These are the backbone of the cutting garden and the easiest to do. They are tough and don’t go into a weak faint at the slightest cold snap. You can sow many hardy annuals in autumn where they will get off to a flying start then suspend over the winter before getting cracking again once the light levels increase.
Hardy Annuals can also be sown directly outside but don’t do this too early when sowing in spring as they won’t germinate if the soil is cold and wet and will likely just rot.
My beds and borders are so chocablock packed that I tend to sow everything under cover so I can create great stocky plants for instant impact in the garden that are then able to stand up for themselves rather than being smothered by the spring growing spurt and flowering bulbs.
Other hardy annuals include:
The Opium Poppy, elegant leaves with huge flowers this self-sows now in my garden and is just the job for hiding all the tulips and alliums as they go over before the Dahlia’s and perennials really get going. I just leave the seedlings and somehow amongst all those tulips emerges a wall of dark poppies. Enough for buckets of cut flowers and still more than enough to keep the garden looking amazing.
A quick run round with a trug once they are gone over and seeded gently for next year and the Dahlia’s are already up waiting to take the baton for the mid to later summer sprint.
These are so called bedding plants and they will flower solidly from mid-late June all the way into November providing we don’t get too many cold nights.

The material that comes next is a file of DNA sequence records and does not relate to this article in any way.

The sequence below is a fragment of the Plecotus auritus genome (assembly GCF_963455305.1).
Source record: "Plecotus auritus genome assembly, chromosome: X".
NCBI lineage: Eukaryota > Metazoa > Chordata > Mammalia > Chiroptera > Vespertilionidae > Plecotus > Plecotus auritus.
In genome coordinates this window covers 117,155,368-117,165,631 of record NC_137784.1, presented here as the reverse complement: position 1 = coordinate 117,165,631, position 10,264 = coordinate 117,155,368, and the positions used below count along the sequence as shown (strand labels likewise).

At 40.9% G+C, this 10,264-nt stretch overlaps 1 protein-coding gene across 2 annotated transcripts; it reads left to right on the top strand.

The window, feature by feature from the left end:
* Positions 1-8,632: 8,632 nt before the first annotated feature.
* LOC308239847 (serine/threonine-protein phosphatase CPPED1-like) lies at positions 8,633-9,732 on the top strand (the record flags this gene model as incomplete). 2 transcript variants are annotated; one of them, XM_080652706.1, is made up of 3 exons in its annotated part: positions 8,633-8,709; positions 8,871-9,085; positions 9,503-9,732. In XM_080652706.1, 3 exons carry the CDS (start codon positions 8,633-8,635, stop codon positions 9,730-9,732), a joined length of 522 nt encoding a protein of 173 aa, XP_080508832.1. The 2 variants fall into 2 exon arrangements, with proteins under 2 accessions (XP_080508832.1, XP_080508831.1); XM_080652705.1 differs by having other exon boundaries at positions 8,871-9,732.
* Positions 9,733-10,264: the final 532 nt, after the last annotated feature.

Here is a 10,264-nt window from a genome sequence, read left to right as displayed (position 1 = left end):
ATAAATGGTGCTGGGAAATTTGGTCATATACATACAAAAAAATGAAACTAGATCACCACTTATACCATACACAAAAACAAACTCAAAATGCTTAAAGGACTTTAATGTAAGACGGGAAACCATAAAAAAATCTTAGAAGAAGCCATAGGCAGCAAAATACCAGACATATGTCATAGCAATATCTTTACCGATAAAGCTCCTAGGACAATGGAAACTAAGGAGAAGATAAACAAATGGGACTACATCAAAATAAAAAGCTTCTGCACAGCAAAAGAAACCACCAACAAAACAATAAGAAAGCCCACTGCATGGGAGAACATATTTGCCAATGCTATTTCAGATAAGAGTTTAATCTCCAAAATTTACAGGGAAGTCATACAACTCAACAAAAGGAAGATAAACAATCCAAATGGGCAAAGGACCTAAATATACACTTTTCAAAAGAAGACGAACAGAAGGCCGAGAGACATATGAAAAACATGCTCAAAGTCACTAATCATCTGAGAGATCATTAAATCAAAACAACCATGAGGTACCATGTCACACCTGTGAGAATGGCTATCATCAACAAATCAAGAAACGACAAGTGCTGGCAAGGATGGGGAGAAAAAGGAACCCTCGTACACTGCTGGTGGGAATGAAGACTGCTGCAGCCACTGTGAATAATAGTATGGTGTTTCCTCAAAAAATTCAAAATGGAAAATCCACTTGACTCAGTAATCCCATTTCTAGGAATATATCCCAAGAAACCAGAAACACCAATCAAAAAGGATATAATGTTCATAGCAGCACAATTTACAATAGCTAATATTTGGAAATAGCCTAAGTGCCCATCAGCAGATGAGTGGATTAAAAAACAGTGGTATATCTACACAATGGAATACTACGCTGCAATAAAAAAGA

The name ‘cosmos’ comes from the Greek word for ‘ornament’.
This is by far and away the most productive plant of them all.
Cosmos bipinnatus ‘Purity’ has flowers of pure white, with delicate fresh-green foliage. This is the classic cut flower and you can get away with nothing else in the vase as the foliage does double duty.
If you want colour then you can’t beat Cosmos ‘Dazzler’ which has large, open, buttercup-like flowers of carmine-pink.
Cosmos are greedy for space and the more room you give them the larger they will grow. In previous years I have successfully restricted ‘Click Cranberries’ in a pot which was not staked.
To stake Cosmos use a large cane or similar plant support (there are many varied and lovely ones on the market for any style of garden) the plant will get super heavy over the season so do it early and tie in well (but not tightly – leave room for the stem to expand), don’t worry the support soon vanishes.
If you love the idea of Cosmos but you don’t want to be bothered with the staking then you are in luck…
Cosmos ‘Sonata’ is designed for pots and the front of the border. Being half the size of their bigger sisters they are much easier to manage but with the same outstanding flowers.
Cosmos ‘Gazebo’ promises the same short flowers as ‘Sonata’ but with much earlier flowers.
We are also trialling Cosmos ‘Xanthos’ this is a totally new Cosmos with unique soft-yellow blooms which again are produced in profusion on compact dwarf plants and will be a wonderful change from the usual shades of pink.
Cosmos can last 10 days in a vase and from July to November a 1m x1m patch can produce buckets and buckets of flowers over a season, you just can’t beat it.
This picture was taken in late November of my front border which is also my cutting patch, it is planted with:
Verbena bonariensis, Cosmos bipinnatus ‘Click Cranberries’, Cerinthe Major (for the 2nd time), Antirrhinum ‘White Giant’ and Dahlia ‘Mambo’.